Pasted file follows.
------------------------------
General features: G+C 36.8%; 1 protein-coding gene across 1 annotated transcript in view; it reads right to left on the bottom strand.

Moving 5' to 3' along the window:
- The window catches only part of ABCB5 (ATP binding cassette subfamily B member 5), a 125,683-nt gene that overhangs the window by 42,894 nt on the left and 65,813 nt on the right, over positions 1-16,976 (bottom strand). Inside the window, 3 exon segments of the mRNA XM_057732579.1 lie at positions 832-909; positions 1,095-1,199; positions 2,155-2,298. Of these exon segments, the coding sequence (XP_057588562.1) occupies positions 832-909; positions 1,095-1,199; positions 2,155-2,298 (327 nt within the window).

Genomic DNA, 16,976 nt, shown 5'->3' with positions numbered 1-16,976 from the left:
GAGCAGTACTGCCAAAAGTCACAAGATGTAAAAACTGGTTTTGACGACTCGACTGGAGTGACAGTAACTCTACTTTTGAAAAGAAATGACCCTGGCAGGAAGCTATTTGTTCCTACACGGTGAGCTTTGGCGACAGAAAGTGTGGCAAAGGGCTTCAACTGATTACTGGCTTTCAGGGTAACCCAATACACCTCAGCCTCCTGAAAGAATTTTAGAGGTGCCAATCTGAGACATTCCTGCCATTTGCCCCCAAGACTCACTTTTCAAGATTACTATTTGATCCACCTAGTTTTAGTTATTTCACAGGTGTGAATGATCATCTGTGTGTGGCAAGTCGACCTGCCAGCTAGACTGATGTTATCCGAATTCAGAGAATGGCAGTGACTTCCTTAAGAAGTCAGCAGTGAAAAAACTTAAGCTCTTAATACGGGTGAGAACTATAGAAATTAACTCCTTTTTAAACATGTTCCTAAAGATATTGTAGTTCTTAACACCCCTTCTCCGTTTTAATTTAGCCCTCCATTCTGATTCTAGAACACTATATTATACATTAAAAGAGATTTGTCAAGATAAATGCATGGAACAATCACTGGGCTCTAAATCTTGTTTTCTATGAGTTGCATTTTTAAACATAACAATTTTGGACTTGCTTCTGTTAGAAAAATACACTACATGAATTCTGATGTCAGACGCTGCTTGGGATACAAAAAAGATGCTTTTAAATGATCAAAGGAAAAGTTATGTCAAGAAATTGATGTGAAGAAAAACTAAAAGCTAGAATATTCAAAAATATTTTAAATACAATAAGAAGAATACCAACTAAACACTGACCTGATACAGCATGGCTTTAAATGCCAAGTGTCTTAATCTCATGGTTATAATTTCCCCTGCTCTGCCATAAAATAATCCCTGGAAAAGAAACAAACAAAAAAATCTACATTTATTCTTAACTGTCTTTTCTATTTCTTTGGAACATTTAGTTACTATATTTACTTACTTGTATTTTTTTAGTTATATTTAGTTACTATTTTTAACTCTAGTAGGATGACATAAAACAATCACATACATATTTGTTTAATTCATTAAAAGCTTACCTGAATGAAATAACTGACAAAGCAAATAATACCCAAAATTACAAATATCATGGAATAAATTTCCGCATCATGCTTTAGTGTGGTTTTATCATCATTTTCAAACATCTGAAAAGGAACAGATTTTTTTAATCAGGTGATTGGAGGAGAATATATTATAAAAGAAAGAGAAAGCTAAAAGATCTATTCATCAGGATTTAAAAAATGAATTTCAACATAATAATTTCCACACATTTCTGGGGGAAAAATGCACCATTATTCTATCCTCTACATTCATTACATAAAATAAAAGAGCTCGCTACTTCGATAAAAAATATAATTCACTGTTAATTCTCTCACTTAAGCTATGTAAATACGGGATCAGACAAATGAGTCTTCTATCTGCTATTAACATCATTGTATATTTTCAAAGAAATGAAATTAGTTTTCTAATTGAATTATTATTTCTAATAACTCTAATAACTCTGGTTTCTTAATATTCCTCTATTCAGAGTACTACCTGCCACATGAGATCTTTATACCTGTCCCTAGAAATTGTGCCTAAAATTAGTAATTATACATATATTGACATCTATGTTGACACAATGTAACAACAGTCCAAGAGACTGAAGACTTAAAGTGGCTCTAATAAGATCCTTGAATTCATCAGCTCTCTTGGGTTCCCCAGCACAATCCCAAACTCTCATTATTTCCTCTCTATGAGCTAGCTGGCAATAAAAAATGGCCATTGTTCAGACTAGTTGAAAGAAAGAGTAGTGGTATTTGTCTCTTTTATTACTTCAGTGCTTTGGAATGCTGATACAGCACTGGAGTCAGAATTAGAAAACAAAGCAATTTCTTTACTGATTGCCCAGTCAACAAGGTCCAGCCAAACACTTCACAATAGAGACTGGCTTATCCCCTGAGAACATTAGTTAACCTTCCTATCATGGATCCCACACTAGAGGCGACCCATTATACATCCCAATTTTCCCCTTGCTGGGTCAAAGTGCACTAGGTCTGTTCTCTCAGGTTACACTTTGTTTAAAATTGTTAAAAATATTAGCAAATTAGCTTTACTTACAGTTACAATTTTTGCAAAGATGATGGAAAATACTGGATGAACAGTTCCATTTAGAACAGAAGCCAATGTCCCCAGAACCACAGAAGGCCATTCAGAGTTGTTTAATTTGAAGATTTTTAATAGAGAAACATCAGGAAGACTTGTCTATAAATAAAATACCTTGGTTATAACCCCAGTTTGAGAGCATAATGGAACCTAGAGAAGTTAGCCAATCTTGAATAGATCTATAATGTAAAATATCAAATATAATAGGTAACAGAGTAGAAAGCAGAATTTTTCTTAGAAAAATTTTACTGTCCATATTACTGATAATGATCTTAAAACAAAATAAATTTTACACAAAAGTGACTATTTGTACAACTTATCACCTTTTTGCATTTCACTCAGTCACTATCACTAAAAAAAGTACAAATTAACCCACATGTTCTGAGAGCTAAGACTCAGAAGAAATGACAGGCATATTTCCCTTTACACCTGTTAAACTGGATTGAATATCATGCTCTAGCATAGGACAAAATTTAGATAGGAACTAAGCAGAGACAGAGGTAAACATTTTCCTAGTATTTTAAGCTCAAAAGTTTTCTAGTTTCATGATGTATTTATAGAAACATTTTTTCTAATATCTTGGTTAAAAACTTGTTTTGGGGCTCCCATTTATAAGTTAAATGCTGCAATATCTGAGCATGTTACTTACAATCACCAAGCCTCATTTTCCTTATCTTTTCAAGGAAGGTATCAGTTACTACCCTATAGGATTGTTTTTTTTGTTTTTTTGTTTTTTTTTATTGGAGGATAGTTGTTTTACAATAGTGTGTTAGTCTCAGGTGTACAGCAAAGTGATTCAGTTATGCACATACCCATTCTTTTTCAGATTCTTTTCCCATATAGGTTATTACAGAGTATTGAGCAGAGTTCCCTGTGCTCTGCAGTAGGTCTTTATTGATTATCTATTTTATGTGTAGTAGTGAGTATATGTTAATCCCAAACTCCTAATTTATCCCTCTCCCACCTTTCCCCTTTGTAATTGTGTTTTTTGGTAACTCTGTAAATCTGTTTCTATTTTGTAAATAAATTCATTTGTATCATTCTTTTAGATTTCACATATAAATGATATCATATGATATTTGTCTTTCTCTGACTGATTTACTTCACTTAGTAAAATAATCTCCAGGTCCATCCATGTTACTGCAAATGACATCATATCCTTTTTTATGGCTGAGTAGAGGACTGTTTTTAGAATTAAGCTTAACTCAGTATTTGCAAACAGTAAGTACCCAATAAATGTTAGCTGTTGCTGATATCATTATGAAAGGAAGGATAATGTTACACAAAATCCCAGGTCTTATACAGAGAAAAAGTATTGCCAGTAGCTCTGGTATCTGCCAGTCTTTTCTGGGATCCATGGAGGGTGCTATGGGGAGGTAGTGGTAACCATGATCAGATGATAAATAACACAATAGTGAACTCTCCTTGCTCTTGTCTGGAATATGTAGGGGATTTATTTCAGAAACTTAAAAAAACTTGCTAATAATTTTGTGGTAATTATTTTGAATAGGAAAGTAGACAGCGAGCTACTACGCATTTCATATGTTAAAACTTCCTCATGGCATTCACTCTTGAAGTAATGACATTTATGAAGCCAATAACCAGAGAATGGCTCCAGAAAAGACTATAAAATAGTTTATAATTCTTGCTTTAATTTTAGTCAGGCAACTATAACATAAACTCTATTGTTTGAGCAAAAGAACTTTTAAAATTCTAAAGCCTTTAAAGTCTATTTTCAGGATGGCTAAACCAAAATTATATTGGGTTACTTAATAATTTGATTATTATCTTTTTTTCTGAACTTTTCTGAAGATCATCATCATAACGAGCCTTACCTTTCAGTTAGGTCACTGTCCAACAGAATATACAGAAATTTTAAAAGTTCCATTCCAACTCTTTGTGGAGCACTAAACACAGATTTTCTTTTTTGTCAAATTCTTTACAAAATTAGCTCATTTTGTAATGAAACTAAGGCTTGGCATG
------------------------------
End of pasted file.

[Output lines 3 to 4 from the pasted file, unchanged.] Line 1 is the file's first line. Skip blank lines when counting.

- The window catches only part of ABCB5 (ATP binding cassette subfamily B member 5), a 125,683-nt gene that overhangs the window by 42,894 nt on the left and 65,813 nt on the right, over positions 1-16,976 (bottom strand). Inside the window, 3 exon segments of the mRNA XM_057732579.1 lie at positions 832-909; positions 1,095-1,199; positions 2,155-2,298. Of these exon segments, the coding sequence (XP_057588562.1) occupies positions 832-909; positions 1,095-1,199; positions 2,155-2,298 (327 nt within the window).

Genomic DNA, 16,976 nt, shown 5'->3' with positions numbered 1-16,976 from the left: